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Will Technology Really Change Education: From Blackboard to Web
by Todd W Kent and Robert F McNergney
published in 1999 by Corwin Press (Sage Publications)
72pp ISBN 0 8039 6656 3 7.99

Will Technology Really Change Education: From Blackboard to Web

As you start to read this American publication (from the American Association of Colleges for Teacher Education) you get this picture of Tony Blair and Bill Clinton sitting in the same (small) audience at a presentation from some 'think-tank': almost every US reference could be replaced with a UK one. I was reminded of a 'Horizon' documentary where they were giving evidence that all human language had developed from a common source many tens of thousands of years ago.

Much of the first section makes considerable use of a special edition of Education Week: a particular edition that appears useful in its own right to those working in this area. This reviews the various statements made in the US over the last couple of years about the use of ICT in education. As a teacher-educator in HE I took particular note of a quotation on p14 -

The reasons for these deficiencies in teacher education programs are relatively easy to explain, if difficult to excuse. First of all, many teacher education programs lack the hardware and software essential to strong programs. Teacher education programs often are given low priority for special technology funding on their campuses and are therefore denied essential technology. Second, many teacher education faculty lack the knowledge and skill to incorporate technology into their own teaching.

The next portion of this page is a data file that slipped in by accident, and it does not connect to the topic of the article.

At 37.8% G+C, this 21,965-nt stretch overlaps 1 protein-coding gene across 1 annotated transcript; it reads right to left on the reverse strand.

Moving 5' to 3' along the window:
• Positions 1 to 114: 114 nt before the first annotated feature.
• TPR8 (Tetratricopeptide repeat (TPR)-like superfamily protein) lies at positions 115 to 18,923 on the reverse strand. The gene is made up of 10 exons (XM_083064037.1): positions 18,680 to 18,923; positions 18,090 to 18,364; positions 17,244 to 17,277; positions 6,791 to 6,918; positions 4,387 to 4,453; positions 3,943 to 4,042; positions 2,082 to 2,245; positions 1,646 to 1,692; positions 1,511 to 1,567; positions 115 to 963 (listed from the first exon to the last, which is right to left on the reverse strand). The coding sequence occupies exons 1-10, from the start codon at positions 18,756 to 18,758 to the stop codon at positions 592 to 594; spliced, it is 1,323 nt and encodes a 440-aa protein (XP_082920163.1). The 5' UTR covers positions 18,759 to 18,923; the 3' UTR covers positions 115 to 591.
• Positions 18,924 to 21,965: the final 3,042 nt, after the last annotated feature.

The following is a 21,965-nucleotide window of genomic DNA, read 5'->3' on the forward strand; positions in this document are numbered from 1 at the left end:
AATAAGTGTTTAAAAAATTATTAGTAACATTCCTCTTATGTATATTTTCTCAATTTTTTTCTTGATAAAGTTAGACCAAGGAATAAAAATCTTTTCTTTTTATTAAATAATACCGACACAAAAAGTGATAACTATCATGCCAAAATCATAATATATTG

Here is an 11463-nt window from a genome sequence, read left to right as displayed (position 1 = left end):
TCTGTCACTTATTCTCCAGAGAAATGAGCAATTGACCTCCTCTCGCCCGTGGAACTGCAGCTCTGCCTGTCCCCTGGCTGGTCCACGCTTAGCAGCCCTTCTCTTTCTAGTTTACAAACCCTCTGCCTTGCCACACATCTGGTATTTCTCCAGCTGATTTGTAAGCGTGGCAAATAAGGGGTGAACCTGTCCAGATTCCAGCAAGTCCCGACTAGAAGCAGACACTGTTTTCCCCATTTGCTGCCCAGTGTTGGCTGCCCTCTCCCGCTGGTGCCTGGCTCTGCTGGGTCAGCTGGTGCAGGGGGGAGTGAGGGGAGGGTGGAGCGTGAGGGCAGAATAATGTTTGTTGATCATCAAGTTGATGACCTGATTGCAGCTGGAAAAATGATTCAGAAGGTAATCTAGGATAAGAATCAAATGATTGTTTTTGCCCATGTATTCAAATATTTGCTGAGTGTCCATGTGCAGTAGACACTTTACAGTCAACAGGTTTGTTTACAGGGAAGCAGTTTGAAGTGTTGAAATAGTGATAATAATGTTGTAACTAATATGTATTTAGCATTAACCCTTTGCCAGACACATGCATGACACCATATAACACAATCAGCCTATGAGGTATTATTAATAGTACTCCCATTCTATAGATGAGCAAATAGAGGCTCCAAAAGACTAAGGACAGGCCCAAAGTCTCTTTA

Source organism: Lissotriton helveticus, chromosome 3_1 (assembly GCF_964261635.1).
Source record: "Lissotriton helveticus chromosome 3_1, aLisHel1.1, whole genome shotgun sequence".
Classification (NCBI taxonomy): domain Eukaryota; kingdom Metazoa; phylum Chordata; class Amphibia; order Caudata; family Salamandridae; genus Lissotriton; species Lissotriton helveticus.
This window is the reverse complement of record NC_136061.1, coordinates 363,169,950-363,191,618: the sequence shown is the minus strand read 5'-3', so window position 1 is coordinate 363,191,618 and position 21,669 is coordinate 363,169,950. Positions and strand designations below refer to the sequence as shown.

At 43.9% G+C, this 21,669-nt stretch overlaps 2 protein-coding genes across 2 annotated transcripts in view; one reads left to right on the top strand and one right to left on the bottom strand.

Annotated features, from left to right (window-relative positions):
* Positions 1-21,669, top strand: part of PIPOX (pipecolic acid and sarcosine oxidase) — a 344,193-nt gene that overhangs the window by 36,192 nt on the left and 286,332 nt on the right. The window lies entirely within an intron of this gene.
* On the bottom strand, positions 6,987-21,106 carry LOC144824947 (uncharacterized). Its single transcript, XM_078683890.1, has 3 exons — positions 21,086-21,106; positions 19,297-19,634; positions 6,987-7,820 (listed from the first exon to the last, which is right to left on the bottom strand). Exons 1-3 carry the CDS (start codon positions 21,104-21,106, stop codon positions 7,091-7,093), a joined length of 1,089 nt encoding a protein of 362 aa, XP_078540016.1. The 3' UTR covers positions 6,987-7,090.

- and empathised with the scenario.

The main thrust of the book is to compare ICT with previous technologies introduced into education, including radio, film and television, as well as the more simple tools of board and overhead projector. The authors argue that these split into high and low technologies and that the latter have been most effectively assimilated into the teaching repertoire. The failure of media such as radio and video to really become embedded is used to argue that high technologies will fail to become fully integrated. At this point I felt their argument got lost.

Is a computer an example of high technology? The authors appear to categorise it as such, but I feel that the context of use can move the technology into either camp. Consider word processing software running on a pc. This, I would argue, is low technology as it provides a direct analogy with all writing media (including pen and paper, chalk and board, pen and overhead projector) albeit potentially adding extras (which many won't use, certainly at first). However if you offer the example of a simulation of a field trip to the edge of a volcano then I might be persuaded to consider this as high technology. Is it to do with the amount of user control?

This book inspired me to debate and I must certainly recommend it for this but the case study material that concludes it doesn't live up to the challenge.

Neil Stanley
Reviews Editor